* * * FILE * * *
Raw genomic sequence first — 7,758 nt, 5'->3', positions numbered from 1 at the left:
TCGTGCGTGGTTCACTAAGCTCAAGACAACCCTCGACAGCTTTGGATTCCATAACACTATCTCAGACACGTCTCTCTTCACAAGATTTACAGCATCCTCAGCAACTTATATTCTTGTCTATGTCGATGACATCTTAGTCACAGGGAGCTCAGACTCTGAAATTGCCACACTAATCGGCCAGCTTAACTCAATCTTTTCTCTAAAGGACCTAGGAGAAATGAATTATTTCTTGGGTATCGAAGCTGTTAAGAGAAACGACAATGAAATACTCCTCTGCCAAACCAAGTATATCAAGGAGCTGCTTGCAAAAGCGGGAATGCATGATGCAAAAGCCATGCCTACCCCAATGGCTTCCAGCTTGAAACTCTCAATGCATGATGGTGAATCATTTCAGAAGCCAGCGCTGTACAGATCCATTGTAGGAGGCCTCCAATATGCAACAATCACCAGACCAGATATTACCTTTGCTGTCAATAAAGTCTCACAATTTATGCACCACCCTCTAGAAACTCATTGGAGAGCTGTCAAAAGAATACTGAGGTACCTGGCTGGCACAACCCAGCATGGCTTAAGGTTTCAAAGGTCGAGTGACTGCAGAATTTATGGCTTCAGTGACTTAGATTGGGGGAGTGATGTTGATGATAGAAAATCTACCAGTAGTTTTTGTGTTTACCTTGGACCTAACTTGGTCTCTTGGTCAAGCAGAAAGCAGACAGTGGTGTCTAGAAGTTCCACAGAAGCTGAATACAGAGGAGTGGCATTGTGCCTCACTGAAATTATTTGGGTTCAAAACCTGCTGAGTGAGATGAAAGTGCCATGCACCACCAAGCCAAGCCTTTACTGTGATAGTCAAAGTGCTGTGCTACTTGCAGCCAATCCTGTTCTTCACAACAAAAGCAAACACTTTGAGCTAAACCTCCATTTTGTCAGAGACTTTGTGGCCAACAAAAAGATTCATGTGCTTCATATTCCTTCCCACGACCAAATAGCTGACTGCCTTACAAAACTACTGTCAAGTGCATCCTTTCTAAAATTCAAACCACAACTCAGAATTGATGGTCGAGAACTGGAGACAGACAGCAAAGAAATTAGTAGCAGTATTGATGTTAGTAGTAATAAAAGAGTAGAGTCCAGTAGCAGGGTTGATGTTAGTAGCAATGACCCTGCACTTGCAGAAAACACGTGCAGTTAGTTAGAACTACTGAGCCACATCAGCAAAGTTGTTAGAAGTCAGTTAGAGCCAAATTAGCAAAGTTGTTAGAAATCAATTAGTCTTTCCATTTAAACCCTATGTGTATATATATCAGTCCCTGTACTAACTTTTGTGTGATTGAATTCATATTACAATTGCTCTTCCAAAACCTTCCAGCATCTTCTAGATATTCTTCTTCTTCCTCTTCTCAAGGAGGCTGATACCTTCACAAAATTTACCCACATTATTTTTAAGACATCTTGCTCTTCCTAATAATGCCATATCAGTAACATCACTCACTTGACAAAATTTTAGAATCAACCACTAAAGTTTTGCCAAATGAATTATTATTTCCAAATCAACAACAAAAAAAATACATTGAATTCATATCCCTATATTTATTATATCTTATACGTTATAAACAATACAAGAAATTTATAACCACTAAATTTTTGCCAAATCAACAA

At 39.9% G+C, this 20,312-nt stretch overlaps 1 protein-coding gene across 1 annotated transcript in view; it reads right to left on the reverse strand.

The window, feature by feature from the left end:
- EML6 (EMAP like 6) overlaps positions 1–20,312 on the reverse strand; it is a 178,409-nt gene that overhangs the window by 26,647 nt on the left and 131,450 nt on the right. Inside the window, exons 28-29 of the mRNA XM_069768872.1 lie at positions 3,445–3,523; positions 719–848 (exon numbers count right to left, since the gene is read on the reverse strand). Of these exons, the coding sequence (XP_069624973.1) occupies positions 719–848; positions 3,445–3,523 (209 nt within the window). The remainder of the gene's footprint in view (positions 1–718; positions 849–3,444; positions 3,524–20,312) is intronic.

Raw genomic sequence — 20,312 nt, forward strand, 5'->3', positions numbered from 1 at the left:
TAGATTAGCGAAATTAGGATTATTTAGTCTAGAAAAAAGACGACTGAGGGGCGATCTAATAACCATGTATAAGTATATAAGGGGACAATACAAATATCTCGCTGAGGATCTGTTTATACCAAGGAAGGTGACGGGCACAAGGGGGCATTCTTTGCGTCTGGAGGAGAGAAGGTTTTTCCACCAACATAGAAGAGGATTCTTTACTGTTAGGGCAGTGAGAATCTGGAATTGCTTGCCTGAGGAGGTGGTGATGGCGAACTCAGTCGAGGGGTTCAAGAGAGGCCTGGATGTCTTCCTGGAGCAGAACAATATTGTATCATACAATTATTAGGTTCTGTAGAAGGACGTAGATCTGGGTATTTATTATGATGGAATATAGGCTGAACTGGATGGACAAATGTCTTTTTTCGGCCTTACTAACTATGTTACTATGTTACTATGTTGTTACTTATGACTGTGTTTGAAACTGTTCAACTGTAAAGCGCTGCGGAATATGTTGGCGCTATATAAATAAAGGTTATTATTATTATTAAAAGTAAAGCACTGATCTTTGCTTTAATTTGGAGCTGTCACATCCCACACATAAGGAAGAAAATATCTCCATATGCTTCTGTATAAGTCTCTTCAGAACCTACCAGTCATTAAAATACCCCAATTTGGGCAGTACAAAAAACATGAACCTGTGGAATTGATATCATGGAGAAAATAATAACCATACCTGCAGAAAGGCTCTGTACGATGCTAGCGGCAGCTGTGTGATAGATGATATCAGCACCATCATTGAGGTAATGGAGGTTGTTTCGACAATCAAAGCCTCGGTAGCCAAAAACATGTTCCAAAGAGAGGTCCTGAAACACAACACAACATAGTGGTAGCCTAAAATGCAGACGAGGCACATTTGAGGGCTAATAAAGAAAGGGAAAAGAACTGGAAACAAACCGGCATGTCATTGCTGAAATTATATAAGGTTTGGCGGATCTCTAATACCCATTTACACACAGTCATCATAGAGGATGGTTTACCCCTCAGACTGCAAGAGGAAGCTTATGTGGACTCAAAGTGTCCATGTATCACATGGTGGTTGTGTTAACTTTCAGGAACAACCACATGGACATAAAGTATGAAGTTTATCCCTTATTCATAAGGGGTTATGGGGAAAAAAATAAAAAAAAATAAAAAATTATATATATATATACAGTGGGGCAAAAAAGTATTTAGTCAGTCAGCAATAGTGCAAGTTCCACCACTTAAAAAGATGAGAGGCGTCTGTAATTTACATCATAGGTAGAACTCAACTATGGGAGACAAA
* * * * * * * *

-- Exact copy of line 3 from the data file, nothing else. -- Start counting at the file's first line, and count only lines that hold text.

At 39.9% G+C, this 20,312-nt stretch overlaps 1 protein-coding gene across 1 annotated transcript in view; it reads right to left on the reverse strand.